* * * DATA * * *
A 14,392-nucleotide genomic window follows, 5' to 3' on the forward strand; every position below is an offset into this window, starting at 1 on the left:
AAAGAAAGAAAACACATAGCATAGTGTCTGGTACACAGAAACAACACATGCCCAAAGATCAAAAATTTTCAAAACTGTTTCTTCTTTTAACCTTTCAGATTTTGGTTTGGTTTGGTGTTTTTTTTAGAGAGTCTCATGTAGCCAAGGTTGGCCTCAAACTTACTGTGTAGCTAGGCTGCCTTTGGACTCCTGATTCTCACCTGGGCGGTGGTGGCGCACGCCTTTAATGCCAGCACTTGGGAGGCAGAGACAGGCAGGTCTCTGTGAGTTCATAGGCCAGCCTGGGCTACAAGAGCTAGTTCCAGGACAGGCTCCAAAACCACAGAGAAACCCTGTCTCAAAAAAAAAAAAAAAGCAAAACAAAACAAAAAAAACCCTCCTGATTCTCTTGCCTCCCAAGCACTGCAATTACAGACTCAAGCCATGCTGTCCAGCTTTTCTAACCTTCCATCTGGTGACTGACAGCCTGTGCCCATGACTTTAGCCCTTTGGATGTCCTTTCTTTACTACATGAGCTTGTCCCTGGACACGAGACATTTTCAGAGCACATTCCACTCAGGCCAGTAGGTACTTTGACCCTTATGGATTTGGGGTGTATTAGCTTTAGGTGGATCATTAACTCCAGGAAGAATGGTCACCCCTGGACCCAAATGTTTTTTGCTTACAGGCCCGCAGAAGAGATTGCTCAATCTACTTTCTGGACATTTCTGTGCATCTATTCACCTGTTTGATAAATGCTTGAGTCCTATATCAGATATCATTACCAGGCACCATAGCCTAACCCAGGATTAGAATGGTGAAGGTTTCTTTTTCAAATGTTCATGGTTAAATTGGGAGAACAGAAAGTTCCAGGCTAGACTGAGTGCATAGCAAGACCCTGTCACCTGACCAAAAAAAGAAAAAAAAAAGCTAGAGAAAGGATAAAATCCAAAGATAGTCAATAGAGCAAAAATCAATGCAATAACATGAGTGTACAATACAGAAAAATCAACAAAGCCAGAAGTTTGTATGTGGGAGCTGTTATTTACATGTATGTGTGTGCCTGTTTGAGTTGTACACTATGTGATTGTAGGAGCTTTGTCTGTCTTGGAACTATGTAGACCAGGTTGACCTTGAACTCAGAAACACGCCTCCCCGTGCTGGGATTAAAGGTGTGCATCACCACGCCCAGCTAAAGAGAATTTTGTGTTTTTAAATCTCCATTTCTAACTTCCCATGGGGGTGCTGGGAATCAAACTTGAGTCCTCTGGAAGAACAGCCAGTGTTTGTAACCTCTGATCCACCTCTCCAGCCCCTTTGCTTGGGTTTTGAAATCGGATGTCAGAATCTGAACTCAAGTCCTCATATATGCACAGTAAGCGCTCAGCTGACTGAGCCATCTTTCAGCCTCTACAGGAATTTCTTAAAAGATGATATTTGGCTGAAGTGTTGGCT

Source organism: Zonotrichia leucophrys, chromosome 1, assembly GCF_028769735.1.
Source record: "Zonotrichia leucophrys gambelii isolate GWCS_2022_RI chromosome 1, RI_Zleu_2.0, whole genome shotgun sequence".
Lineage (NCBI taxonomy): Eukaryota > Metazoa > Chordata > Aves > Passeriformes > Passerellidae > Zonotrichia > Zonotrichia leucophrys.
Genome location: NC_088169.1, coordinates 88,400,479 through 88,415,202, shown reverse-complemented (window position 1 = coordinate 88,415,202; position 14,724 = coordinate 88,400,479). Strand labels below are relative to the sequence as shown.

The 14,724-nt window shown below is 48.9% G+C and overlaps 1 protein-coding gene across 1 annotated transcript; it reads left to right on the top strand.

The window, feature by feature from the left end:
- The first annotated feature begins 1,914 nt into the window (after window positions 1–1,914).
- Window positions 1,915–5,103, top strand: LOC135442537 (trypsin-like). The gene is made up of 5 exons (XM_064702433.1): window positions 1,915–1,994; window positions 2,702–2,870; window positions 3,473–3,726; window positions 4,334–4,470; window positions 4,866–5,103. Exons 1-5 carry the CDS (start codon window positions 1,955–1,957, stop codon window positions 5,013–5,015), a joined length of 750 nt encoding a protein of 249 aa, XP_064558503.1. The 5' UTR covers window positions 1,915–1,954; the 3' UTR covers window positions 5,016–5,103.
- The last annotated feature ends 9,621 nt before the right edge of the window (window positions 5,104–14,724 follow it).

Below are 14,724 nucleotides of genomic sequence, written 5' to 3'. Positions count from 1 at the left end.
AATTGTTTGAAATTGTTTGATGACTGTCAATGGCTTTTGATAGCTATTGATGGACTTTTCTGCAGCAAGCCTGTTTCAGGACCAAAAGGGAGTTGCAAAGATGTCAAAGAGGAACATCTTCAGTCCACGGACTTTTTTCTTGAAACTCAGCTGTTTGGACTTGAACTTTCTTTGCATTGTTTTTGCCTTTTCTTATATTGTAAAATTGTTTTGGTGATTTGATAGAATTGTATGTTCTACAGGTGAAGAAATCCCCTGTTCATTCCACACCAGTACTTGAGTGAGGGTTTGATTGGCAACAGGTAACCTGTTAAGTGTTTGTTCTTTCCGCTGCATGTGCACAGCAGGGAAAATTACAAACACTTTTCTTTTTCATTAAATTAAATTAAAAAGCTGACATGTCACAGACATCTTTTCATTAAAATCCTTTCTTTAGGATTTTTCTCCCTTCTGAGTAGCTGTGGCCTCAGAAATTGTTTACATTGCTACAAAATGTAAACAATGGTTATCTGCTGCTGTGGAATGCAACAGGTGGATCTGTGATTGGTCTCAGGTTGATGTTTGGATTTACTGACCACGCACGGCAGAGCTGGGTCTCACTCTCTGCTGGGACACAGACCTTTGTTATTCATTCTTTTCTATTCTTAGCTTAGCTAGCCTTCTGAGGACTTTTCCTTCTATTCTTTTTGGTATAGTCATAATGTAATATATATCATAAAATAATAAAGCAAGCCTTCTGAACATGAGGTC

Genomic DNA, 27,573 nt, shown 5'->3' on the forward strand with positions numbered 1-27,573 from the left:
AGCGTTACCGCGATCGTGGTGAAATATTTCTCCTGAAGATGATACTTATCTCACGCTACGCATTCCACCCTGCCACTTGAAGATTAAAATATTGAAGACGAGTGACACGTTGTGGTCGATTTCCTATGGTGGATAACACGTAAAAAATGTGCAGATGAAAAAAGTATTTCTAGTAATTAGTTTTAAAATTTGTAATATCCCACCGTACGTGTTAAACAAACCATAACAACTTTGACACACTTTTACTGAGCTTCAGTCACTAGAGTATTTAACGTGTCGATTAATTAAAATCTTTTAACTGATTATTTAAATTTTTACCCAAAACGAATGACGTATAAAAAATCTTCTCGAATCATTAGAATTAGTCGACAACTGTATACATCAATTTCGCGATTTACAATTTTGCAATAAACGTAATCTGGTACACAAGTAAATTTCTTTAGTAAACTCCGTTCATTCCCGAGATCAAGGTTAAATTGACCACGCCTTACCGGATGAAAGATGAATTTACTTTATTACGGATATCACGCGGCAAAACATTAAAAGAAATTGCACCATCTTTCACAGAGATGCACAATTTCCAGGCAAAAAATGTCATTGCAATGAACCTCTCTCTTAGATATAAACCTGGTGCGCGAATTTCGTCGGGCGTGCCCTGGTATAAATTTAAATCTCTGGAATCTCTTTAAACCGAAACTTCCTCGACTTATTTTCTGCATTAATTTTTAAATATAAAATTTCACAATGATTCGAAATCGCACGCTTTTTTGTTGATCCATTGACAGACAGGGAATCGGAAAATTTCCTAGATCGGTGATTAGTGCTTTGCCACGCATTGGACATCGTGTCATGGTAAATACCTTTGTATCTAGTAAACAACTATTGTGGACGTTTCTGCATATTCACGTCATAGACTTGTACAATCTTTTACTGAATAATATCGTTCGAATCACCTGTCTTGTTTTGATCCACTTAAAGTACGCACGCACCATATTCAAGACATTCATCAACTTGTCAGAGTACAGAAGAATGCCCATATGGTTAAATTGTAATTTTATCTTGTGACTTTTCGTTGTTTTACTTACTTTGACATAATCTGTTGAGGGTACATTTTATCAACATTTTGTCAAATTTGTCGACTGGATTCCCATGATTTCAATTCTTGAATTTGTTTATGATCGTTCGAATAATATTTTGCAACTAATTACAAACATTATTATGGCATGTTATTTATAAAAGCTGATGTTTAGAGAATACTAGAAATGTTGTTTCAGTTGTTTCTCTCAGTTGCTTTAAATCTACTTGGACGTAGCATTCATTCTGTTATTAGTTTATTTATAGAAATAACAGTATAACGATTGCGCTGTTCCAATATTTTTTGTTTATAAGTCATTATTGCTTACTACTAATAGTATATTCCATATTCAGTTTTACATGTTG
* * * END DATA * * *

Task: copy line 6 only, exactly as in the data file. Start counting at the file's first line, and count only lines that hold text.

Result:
Genome location: NC_088169.1, coordinates 88,400,479 through 88,415,202, shown reverse-complemented (window position 1 = coordinate 88,415,202; position 14,724 = coordinate 88,400,479). Strand labels below are relative to the sequence as shown.